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Missing Man Table Now On Display

Missing Man
Missing Man Table On Display

As we recognize National Vietnam War Veterans Day on March 29th, a Missing Man table is on display in the Canteen.

On March 29, 1973, the last US. Military unit left Vietnam after more than a decade of fighting and over 2.7 million deployments to Southeast Asia1. Those who returned faced ongoing struggles with combat injuries and environmental hazards, substance abuse and post-traumatic stress, not to mention attacks and ridicule from antiwar protestors.  March 29 is National Vietnam War Veterans Day, a day to commemorate the sacrifices of these Veterans and their families. Since 2017, this national effort recognizes the men and women who were denied a proper welcome upon returning home nearly 50 years ago. Almost 600,000 of these heroes are still alive today.  We honor their service and remember their comrades who didn’t make it home.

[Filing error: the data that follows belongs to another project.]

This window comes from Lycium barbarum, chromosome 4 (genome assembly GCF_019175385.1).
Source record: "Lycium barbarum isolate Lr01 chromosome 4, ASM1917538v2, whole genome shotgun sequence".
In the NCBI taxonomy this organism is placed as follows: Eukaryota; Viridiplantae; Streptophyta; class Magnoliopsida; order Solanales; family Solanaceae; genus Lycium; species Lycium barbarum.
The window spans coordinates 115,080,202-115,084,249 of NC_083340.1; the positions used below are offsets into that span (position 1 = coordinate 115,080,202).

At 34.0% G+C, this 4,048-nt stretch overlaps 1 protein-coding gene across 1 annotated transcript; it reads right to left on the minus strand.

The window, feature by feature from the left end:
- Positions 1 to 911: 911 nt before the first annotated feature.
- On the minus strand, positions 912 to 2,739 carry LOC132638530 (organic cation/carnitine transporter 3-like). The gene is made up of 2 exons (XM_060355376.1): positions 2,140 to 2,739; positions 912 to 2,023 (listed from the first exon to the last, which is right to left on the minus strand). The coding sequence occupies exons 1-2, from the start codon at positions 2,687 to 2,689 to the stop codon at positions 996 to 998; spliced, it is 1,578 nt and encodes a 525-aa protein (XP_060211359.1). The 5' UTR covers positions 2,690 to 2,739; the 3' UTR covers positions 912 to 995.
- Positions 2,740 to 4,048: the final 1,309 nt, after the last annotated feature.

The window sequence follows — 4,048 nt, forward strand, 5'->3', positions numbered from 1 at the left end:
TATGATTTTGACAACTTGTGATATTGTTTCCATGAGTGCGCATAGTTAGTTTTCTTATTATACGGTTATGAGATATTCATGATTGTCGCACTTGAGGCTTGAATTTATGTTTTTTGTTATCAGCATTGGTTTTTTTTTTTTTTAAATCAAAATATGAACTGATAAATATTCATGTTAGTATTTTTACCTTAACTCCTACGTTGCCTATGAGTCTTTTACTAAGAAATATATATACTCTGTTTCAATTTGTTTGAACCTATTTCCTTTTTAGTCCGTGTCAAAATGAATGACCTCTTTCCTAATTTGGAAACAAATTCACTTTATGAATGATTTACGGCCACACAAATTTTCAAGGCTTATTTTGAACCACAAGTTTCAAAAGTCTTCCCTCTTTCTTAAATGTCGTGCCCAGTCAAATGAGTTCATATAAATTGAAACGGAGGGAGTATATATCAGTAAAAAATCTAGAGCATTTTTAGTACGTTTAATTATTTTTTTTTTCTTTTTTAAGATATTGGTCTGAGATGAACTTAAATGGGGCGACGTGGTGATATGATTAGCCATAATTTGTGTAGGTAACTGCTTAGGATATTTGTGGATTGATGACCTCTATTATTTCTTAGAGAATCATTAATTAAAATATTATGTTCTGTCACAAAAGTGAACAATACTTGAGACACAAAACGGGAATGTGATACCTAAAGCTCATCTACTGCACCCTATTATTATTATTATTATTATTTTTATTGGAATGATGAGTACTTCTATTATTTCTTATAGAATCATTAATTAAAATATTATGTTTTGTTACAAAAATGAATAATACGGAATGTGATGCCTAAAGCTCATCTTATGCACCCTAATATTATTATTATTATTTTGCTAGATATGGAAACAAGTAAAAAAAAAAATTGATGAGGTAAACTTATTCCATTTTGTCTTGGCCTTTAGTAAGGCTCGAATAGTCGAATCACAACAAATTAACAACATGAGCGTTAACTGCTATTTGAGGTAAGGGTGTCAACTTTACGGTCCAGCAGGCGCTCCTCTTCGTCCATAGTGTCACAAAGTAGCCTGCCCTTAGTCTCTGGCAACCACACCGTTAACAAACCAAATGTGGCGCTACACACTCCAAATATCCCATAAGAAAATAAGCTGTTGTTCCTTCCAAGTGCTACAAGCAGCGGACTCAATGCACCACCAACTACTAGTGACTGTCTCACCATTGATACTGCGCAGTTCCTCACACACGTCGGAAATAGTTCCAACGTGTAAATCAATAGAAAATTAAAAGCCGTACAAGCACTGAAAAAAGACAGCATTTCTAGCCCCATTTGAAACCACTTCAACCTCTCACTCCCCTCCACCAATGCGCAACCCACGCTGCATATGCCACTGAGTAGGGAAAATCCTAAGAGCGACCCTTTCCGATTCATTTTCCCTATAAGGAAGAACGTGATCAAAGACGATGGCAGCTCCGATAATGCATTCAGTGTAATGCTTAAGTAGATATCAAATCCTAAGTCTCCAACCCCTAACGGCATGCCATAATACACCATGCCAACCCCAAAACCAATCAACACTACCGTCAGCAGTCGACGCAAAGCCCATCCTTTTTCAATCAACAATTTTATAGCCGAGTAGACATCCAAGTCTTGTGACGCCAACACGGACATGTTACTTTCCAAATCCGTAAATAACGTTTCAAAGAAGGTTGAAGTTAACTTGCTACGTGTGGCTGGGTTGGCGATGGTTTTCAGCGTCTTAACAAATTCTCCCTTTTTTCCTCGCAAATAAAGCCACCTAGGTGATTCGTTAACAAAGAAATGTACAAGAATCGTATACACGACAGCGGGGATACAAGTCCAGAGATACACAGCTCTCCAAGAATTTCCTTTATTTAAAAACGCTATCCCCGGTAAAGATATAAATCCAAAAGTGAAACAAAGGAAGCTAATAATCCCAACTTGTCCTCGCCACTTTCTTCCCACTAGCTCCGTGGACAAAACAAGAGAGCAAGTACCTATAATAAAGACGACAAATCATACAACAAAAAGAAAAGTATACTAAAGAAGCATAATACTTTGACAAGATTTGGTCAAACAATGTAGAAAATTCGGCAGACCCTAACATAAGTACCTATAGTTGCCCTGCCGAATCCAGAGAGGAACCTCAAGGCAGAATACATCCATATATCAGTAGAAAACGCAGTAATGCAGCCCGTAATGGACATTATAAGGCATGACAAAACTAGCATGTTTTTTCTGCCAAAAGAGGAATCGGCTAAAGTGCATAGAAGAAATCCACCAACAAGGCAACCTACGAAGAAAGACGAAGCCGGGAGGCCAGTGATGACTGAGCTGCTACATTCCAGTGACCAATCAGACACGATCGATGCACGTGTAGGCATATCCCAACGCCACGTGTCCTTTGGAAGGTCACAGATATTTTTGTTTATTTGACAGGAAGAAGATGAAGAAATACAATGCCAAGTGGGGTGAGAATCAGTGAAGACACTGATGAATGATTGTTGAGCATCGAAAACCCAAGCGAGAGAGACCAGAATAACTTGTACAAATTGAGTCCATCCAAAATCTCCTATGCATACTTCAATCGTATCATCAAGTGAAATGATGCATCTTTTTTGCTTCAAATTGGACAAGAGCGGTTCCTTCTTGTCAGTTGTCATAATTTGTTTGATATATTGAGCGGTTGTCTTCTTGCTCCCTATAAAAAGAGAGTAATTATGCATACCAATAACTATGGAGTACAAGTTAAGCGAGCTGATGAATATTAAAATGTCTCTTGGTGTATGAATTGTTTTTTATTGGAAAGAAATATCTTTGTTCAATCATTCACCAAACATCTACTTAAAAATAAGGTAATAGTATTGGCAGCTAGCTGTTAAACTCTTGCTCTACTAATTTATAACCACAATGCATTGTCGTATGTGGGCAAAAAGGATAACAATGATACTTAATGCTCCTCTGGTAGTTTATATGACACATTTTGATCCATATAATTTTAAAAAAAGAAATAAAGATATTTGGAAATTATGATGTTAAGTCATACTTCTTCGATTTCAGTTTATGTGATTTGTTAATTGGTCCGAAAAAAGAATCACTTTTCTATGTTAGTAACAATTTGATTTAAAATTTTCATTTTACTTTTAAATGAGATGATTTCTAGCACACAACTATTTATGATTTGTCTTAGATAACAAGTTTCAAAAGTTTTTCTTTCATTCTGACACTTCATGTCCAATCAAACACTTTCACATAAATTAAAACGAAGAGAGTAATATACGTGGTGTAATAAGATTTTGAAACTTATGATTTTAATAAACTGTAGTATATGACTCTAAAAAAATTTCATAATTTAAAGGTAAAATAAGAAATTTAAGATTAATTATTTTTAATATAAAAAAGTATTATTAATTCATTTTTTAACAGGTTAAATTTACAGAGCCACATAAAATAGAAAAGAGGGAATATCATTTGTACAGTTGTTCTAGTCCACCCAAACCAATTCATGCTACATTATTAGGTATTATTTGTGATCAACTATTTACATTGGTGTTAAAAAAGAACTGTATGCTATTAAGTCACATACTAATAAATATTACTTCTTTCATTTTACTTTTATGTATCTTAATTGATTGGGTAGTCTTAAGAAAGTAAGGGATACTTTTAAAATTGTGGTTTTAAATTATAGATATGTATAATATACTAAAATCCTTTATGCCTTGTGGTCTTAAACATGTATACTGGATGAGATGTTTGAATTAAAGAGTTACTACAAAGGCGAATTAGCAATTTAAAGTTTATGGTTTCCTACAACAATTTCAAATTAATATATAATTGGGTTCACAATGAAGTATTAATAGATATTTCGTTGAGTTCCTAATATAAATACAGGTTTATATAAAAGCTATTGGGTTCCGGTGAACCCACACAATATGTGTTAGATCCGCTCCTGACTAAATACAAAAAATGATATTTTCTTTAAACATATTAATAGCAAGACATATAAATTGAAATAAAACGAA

Over 58,000 US troops made the ultimate sacrifice for the preservation of freedom during Vietnam. We have reserved a table in the residential dining room, building 5 as a tribute to service members who have fallen in combat, prisoners of war, and those still unaccounted for. This small table is set for one, symbolizing the isolation of the comrade who didn’t make it home. The table has been set with symbols of their absence; tears shed by the member’s family, hope in the service member’s return, and more. The “fallen comrade” or “missing man” table is traditionally used in solemn ceremonies, on National POW/MIA Recognition Day, recognized annually on the third Friday in September, and on special occasions like this.

 

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